The following exhibitions can be visited during the regular opening hours of Brederode Castle. Tickets must be purchased in advance..
Temporary exhibition ‘Brederode in Playmobil’
During the summer holidays 2020, thousands of Playmobil dolls depict the rich history of Brederode Castle. From 8 July to 30 August 2020. Click here for more information.
In the upper room of the donjon of Brederode Castle, the exhibition ‘ Torture Instruments ‘ is shown. A friendly re-enactment group, The Knights of Camelot Foundation, has put this special collection of (Medieval) torture tools on loan.
Although they used to be convinced that torture revealed the truth, we now know that torture doesn’t work! Chances are that people who are tortured will confess something they have not done to get rid of the pain.
This exhibition hopes to provide more insight into the horror of torture and to increase the awareness that still many people are being tortured in the world today.
We advise parents to visit this exhibition only with children over 8 years old.
The 18 Lords of Brederode
In the former stock cellars of Brederode Castle you can find panels with information in Dutch about the history of the Lords of Brederode. Of Dirk I (1180-1238) and his son Willem (1226-1285), who built the castle, but has never seen it, until Wolfert (1649-1679), the last Lord of Brederode. For many visitors it has been a surprise to learn about how powerful and important the Brederodes have been for Dutch history.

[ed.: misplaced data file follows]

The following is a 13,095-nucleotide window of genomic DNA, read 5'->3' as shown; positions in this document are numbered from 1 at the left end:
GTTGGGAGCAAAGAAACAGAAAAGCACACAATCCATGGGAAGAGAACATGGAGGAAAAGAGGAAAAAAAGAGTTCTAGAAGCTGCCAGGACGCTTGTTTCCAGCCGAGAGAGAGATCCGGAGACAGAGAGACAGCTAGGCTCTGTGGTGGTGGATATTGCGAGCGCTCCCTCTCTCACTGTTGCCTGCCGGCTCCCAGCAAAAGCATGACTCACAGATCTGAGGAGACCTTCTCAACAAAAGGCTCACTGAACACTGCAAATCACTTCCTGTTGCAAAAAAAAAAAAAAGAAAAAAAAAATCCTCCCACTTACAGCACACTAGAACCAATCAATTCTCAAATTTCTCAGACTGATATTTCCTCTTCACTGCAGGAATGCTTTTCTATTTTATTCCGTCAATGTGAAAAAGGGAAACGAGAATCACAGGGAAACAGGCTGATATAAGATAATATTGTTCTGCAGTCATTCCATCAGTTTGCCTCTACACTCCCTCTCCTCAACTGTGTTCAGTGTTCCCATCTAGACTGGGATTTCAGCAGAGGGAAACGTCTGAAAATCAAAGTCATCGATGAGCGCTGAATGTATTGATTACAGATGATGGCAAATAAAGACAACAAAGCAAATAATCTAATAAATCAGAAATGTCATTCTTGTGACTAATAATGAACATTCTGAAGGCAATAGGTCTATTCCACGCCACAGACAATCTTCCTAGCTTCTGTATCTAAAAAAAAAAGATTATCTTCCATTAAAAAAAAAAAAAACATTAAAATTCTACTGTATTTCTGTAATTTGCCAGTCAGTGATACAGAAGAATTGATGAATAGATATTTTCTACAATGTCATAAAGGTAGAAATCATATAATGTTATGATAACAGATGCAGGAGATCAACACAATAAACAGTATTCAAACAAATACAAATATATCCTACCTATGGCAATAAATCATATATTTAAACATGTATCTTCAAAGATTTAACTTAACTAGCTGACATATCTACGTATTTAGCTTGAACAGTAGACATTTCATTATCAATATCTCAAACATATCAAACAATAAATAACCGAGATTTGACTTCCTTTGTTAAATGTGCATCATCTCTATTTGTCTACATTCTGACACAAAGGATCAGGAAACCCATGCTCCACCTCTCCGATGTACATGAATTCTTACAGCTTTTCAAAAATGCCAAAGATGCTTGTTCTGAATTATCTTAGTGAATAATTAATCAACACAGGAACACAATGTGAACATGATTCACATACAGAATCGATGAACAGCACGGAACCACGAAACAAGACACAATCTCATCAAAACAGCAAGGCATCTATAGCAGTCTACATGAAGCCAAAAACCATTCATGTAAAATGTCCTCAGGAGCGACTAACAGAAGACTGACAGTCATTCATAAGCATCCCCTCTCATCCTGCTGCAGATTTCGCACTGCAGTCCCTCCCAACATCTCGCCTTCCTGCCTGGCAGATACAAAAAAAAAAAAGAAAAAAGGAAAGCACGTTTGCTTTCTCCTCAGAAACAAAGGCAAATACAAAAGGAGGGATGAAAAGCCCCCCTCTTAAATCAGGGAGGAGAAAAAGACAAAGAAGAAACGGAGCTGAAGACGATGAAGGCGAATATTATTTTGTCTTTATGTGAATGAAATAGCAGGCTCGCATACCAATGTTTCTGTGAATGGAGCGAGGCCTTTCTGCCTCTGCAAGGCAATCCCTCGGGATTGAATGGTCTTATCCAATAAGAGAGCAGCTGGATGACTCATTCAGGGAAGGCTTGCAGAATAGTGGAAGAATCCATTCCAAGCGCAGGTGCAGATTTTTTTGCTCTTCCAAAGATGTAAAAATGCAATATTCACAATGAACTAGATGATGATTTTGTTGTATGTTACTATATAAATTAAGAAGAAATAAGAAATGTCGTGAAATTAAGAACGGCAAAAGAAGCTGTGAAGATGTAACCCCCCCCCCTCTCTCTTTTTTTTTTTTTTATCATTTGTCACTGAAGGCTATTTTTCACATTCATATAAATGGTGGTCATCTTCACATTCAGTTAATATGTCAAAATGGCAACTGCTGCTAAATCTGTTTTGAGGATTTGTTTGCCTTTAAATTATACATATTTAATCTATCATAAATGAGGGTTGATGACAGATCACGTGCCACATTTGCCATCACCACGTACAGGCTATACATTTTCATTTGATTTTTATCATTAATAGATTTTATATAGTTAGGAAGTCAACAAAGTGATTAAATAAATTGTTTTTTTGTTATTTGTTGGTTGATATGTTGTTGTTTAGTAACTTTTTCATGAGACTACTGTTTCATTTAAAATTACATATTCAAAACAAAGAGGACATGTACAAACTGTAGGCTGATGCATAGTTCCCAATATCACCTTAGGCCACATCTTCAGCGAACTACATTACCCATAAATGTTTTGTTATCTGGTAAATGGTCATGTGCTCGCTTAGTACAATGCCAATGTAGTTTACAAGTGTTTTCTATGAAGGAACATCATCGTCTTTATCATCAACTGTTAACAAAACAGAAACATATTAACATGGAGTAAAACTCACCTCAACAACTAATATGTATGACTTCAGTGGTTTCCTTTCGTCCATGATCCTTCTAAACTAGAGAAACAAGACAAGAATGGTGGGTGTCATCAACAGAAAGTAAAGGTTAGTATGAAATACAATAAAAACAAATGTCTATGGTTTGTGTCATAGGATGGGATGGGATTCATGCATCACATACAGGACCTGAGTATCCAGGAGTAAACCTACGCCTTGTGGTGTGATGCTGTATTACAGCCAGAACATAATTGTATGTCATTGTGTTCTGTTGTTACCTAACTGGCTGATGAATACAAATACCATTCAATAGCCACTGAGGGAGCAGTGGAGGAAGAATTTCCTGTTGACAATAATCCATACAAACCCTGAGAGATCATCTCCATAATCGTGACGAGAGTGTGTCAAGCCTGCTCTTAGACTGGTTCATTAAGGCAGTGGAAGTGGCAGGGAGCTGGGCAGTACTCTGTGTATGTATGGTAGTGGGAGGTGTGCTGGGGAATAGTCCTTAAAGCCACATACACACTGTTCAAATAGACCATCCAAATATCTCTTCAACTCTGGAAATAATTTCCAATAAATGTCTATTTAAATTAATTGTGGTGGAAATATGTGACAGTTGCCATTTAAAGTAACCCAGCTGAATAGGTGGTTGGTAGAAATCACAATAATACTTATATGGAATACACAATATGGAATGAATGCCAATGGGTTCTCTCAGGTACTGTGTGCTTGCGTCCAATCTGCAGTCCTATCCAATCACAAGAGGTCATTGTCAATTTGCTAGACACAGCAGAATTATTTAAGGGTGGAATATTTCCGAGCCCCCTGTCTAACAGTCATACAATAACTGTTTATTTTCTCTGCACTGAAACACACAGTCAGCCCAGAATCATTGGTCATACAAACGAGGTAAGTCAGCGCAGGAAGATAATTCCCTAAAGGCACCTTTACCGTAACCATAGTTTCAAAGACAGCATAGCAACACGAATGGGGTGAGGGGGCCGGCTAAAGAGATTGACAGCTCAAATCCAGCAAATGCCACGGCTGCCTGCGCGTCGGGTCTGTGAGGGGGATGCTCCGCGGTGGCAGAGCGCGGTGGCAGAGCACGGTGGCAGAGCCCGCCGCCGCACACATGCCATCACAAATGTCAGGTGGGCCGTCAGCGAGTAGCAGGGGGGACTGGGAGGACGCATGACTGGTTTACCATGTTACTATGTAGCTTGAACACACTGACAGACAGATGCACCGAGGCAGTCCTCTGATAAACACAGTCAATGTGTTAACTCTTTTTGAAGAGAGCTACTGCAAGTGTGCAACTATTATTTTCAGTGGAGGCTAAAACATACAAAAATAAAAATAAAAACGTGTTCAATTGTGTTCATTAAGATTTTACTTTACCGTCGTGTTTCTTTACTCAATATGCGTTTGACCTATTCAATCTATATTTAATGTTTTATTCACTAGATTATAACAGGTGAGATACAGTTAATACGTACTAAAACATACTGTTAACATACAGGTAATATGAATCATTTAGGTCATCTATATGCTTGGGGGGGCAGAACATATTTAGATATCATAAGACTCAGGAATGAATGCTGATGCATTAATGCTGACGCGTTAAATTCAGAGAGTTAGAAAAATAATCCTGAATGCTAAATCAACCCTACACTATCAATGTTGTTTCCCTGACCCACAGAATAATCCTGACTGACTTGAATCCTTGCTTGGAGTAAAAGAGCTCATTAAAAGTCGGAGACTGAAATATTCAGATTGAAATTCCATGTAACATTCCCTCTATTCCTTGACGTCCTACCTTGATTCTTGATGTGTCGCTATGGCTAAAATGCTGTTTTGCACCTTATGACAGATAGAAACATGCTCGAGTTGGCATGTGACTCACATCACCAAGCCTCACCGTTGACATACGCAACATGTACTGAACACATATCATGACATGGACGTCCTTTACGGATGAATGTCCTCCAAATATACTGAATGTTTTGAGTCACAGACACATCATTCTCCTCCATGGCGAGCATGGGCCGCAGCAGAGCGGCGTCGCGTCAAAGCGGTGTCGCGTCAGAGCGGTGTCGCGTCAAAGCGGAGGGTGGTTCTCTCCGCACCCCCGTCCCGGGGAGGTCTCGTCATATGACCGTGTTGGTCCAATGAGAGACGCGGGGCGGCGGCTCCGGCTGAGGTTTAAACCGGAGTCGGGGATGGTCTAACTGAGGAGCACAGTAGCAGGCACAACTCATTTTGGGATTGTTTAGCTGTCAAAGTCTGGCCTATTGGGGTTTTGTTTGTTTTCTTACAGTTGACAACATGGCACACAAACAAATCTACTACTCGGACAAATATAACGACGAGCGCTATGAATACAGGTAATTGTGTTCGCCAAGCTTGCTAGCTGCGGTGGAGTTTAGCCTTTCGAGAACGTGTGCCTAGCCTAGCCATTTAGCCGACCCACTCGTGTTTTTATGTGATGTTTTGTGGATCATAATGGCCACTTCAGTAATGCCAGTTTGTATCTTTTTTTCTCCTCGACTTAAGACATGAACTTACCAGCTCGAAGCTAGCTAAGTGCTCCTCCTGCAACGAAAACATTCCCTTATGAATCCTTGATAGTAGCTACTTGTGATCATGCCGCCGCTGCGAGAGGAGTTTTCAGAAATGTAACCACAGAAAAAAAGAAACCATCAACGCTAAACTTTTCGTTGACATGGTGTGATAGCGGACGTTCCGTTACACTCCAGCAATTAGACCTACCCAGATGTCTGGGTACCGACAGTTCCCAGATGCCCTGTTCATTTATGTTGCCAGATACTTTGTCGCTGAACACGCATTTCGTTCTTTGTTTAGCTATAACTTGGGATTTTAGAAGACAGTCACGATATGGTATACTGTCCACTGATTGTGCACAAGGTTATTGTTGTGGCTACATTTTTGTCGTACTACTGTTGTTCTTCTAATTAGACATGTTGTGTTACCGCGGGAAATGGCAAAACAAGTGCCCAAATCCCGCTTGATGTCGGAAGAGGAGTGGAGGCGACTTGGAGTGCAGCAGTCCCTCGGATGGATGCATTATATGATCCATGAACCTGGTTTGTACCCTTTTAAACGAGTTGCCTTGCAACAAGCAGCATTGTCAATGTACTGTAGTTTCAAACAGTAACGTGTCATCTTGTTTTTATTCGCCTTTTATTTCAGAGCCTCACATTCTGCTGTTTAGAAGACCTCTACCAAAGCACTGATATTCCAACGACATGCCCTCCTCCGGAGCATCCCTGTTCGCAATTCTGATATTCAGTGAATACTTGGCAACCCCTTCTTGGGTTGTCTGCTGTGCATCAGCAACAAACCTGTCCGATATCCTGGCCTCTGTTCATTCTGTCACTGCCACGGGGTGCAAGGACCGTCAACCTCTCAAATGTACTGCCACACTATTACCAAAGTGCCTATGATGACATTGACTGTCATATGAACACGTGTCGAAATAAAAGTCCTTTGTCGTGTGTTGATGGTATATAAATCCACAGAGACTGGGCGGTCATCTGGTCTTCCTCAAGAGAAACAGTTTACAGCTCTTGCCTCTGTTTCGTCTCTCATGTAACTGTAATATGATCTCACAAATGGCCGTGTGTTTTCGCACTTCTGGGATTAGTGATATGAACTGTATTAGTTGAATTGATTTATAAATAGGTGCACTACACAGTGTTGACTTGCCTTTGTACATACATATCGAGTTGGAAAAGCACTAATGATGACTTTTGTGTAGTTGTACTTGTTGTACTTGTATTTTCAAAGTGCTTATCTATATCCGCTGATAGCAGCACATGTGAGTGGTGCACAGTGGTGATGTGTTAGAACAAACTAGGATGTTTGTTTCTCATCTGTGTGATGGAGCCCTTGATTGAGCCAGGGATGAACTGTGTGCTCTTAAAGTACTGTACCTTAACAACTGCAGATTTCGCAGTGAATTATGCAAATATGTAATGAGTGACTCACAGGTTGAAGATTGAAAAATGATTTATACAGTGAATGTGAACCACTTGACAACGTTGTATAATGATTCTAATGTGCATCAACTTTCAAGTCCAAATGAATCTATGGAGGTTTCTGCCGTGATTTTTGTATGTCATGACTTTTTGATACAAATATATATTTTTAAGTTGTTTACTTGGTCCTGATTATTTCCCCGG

“We clearly learned a lot about Dutch history during this visit.” (Review on Tripadvisor)
This exhibition, with the exception of the scale model, is temporarily not on display until 30 August.
This small exhibition downstairs in the chapel tower is the theme: ‘What the occupants of Brederode left behind’. This exhibition shows objects found in the moat around the castle and surrounding ditches. Some finds date back to the days when the Lords of Brederode lived in the castle. There are also objects from later times. These may have been lost or thrown away by the occupants of the farms that once stood next to the castle ruin or by visitors. But they may also have ended up here through fertilization. In ancient times, a cesspit was used as a waste pit. The content of cesspits was used to fertilize a field and so the waste ended up on the meadow.
There is also a scale model, which gives an impression of how Brederode Castle ever looked like.